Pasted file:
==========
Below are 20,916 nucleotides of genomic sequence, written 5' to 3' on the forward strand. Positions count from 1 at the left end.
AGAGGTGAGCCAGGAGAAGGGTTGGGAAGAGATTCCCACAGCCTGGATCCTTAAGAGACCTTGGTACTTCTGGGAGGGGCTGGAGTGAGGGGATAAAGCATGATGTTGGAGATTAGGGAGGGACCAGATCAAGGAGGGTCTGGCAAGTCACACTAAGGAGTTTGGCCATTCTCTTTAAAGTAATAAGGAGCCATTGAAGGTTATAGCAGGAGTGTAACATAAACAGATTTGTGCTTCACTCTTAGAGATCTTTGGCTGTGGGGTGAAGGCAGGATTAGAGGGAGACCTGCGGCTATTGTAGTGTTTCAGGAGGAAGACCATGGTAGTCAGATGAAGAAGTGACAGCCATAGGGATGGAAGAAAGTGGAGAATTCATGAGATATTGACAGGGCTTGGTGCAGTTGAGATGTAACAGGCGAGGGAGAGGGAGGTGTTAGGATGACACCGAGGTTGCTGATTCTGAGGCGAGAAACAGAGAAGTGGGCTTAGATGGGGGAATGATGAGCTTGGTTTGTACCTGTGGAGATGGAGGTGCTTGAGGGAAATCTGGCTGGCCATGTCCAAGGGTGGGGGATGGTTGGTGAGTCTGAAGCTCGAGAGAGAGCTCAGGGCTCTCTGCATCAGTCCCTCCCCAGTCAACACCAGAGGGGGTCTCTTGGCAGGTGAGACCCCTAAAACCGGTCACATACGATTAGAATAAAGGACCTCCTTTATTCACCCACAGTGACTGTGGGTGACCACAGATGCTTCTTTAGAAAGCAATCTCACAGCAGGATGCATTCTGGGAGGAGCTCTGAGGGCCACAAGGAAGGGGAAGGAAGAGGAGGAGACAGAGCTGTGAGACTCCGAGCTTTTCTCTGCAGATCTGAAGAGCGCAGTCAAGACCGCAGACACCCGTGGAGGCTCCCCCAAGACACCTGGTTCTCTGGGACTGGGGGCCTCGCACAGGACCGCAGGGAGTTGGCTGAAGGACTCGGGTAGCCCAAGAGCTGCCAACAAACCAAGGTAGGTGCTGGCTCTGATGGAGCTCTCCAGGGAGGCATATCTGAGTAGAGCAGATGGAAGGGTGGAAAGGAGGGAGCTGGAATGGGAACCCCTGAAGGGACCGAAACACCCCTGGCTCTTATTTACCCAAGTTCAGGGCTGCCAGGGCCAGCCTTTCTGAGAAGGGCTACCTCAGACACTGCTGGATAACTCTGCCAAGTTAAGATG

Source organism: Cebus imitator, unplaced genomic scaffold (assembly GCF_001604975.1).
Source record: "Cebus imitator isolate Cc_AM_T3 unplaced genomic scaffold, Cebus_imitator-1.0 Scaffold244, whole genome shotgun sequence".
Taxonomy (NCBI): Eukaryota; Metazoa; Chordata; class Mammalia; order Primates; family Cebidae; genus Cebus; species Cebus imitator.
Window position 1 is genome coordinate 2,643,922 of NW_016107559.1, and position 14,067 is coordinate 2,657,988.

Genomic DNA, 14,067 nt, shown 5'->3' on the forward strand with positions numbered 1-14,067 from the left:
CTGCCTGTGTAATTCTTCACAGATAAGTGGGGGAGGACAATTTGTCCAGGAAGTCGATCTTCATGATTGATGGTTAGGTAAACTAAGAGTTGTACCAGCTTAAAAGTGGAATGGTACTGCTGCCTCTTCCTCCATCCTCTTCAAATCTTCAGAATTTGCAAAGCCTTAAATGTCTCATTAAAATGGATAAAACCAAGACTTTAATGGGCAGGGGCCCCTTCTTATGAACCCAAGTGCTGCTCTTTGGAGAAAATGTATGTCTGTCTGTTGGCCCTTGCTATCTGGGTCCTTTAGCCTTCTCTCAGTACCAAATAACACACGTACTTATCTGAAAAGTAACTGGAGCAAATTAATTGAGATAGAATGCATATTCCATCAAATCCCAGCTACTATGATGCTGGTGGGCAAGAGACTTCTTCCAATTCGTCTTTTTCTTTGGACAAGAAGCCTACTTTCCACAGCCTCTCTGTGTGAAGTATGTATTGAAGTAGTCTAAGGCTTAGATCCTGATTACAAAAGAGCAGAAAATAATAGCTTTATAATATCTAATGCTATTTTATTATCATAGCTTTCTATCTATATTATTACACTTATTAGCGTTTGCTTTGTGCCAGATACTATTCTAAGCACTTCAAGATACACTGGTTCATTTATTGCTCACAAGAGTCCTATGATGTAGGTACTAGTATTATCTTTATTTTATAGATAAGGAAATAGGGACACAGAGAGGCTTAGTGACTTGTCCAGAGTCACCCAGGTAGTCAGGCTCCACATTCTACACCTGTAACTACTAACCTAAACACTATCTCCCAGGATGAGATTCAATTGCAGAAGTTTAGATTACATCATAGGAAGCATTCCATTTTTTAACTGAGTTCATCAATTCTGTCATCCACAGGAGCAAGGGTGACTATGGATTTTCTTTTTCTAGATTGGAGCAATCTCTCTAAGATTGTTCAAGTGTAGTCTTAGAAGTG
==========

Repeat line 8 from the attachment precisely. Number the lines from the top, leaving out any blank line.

CTGCCTGTGTAATTCTTCACAGATAAGTGGGGGAGGACAATTTGTCCAGGAAGTCGATCTTCATGATTGATGGTTAGGTAAACTAAGAGTTGTACCAGCTTAAAAGTGGAATGGTACTGCTGCCTCTTCCTCCATCCTCTTCAAATCTTCAGAATTTGCAAAGCCTTAAATGTCTCATTAAAATGGATAAAACCAAGACTTTAATGGGCAGGGGCCCCTTCTTATGAACCCAAGTGCTGCTCTTTGGAGAAAATGTATGTCTGTCTGTTGGCCCTTGCTATCTGGGTCCTTTAGCCTTCTCTCAGTACCAAATAACACACGTACTTATCTGAAAAGTAACTGGAGCAAATTAATTGAGATAGAATGCATATTCCATCAAATCCCAGCTACTATGATGCTGGTGGGCAAGAGACTTCTTCCAATTCGTCTTTTTCTTTGGACAAGAAGCCTACTTTCCACAGCCTCTCTGTGTGAAGTATGTATTGAAGTAGTCTAAGGCTTAGATCCTGATTACAAAAGAGCAGAAAATAATAGCTTTATAATATCTAATGCTATTTTATTATCATAGCTTTCTATCTATATTATTACACTTATTAGCGTTTGCTTTGTGCCAGATACTATTCTAAGCACTTCAAGATACACTGGTTCATTTATTGCTCACAAGAGTCCTATGATGTAGGTACTAGTATTATCTTTATTTTATAGATAAGGAAATAGGGACACAGAGAGGCTTAGTGACTTGTCCAGAGTCACCCAGGTAGTCAGGCTCCACATTCTACACCTGTAACTACTAACCTAAACACTATCTCCCAGGATGAGATTCAATTGCAGAAGTTTAGATTACATCATAGGAAGCATTCCATTTTTTAACTGAGTTCATCAATTCTGTCATCCACAGGAGCAAGGGTGACTATGGATTTTCTTTTTCTAGATTGGAGCAATCTCTCTAAGATTGTTCAAGTGTAGTCTTAGAAGTG